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It is now too late for the UK to implement new border infrastructure to handle a no-deal Brexit, according to the National Audit Office (NAO).
The NAO’s UK Border: Preparedness for EU Exit report claims government-identified changes to border infrastructure in the event of a no-deal scenario cannot be built by March.
“For example, HMRC will need to develop infrastructure to enable the tracking of goods, and Border Force will require space and facilities to physically examine goods,” says the report.
“Significant changes will not be possible before 29 March 2019, in part because ports and others need certainty on future arrangements before they will invest in new infrastructure.
“Without the necessary infrastructure, HMRC, Border Force and others may not be able to fully enforce compliance regimes at the border on day one.”
Although it notes that government departments are exploring alternatives for enforcement, such as trusted trader schemes, it says the additional resources required for this would also not be ready in time.
UK Border Force plans to recruit 581 full-time staff, but the NAO suggests as many as 2,000 would be needed for a no-deal situation.
The UK Freight Transport Association (FTA) says the report justifies logistics industry fears.
Head of European policy Pauline Bastidon said: “The NAO report confirms that fears over border readiness for Brexit in the event of no deal are justified.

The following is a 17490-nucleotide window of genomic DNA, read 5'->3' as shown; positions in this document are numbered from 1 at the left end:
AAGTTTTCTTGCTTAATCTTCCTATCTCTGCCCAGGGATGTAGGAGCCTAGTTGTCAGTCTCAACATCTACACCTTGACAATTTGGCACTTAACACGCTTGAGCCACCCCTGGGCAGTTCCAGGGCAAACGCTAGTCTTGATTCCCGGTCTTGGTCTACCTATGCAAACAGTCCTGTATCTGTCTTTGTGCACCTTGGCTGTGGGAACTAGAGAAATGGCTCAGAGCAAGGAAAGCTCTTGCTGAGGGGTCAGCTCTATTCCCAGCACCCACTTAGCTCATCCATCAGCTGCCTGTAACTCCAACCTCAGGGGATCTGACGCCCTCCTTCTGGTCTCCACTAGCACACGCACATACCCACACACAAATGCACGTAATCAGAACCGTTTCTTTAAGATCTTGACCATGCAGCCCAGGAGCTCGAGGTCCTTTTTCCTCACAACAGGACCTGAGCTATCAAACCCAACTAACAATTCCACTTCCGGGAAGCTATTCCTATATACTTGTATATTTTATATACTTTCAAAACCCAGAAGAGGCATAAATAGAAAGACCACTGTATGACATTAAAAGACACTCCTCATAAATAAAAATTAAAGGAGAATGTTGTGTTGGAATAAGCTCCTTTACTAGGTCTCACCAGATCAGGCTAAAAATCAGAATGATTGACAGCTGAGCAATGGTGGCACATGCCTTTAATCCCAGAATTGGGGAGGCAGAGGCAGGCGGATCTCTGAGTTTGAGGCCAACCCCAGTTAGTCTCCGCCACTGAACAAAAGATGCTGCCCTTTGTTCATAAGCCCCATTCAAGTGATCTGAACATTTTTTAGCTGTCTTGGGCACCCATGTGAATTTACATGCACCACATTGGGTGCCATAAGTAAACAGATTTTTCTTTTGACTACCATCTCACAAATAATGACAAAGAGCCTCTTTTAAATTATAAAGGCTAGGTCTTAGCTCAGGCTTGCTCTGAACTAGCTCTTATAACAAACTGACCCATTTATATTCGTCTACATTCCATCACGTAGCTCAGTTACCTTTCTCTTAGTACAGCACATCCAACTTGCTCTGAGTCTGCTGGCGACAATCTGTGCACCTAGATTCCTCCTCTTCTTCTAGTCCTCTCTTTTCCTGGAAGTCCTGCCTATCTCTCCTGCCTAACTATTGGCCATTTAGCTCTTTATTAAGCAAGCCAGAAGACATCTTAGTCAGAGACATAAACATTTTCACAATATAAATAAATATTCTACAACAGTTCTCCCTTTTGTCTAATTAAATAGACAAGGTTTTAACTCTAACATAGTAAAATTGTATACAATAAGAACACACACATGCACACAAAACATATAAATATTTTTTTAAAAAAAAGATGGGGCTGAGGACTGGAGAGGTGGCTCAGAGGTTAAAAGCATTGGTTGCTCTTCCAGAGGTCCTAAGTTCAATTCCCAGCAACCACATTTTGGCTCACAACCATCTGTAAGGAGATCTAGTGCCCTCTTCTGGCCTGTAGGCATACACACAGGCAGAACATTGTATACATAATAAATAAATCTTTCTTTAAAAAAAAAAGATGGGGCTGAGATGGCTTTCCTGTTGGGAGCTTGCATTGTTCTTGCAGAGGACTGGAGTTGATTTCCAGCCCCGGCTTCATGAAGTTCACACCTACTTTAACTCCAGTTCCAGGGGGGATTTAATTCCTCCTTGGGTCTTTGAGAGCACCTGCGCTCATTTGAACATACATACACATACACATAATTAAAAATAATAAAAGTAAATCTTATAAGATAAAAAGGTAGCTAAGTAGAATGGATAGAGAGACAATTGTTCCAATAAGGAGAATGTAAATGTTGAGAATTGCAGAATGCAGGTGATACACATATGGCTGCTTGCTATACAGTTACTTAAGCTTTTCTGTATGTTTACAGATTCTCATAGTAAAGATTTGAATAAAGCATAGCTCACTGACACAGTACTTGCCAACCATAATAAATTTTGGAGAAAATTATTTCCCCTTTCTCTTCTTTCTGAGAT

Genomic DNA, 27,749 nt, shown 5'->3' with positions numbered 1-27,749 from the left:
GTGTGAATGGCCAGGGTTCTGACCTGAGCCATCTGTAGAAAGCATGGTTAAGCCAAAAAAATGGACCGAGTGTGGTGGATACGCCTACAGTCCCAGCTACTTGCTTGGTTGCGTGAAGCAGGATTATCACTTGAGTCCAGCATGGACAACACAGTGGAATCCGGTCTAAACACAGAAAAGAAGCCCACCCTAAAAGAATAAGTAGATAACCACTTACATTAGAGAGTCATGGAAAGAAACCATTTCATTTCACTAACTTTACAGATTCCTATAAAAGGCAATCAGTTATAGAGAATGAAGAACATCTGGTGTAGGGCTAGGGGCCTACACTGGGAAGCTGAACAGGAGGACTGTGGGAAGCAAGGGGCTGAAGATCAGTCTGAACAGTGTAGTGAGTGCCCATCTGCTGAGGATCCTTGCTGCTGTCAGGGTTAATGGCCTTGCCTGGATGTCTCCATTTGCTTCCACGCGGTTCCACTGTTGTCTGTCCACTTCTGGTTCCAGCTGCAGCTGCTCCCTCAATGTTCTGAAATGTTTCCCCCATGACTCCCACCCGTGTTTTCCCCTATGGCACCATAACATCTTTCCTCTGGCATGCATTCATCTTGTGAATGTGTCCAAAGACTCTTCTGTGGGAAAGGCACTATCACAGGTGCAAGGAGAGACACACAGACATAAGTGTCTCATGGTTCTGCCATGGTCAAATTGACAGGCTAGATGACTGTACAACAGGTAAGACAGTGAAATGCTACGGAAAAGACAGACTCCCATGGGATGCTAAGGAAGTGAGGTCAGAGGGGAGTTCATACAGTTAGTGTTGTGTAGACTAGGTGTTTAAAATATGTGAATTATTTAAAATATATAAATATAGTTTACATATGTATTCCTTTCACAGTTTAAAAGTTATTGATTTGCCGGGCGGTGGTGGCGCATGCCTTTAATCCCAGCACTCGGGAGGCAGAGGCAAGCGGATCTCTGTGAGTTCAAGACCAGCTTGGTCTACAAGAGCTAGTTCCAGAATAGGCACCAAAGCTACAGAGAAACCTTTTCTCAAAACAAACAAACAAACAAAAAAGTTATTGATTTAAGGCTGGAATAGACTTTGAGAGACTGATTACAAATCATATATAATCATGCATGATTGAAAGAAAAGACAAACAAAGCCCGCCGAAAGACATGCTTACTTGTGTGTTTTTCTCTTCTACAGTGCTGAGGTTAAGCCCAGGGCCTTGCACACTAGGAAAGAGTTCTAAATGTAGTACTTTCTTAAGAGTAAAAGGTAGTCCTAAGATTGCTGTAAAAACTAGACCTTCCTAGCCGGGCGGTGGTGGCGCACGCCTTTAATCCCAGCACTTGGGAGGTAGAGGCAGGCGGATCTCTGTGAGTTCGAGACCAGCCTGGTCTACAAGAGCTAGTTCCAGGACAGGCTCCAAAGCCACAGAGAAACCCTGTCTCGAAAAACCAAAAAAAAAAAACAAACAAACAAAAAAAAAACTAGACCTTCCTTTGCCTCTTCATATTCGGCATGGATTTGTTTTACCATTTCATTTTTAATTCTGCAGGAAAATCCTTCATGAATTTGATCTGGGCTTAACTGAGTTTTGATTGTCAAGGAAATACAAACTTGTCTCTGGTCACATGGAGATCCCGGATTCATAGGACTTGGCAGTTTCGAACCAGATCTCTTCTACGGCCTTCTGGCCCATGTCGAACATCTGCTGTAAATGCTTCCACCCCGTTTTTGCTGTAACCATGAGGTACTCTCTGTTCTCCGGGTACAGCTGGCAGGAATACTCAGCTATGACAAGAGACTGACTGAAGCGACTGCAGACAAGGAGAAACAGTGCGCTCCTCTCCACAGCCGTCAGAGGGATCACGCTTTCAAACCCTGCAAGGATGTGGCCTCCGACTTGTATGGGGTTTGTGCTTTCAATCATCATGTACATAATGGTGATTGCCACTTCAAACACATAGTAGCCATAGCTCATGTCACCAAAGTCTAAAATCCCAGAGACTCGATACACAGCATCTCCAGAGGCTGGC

“There are so many elements to prepare if trade is to move freely – government IT, contingency measures for delays and government resources to handle new controls and procedures.
“Despite repeated warnings since Article 50, it’s concerning the NAO has confirmed it’s now too late to implement new infrastructure, and processes on day one Brexit will be ‘less than optimal’.”
Even if a deal is reached, the report suggests there will still be “significant work” required by both government and industry to implement the changes needed by the 2020 deadline, when the transition period expires.
“It has decided to prioritise security and flow [of traffic] over [regulatory] compliance in the short term,” says the report, “and Defra intends not to apply regulatory or safety checks on the majority of agricultural and EU food products.
“This is because its planning assumption is that risks at the border will not change immediately, and that overall patterns and volumes of border crossings will initially remain the same.”
According to the report, the government has not defined what “less than optimal” might mean, but this could include delays to goods crossing the border.
It also suggests there could be increased opportunities for tax and regulatory non-compliance, although HMRC is reportedly less concerned over tax compliance.
“In the event member states apply third-country controls to imports from the UK, there will be a significant impact on the flow of traffic crossing the border,” the report adds.
“The Border Delivery group is working with departments and the Cabinet Office’s civil contingencies secretariat to put civil contingency plans in place.
“Plans are progressing to cope with issues such as queues of traffic in Kent, and to enable the continued supplies of essential goods and medicines.”
Ms Bastidon said that while the logistics sector was adept at adapting to change, clarification would be required on a number of elements linked to a no-deal scenario.
She called for the UK government to reveal its schedule on the introduction of tariffs and arrangements concerning the safe passage of trucks, as well as more visibility concerning border controls.
“Logistics is the ‘fall guy’ for government’s lack of planning, and with most of our questions on future trading arrangements unanswered, it’ll be difficult for members to keep doing what they do best.”
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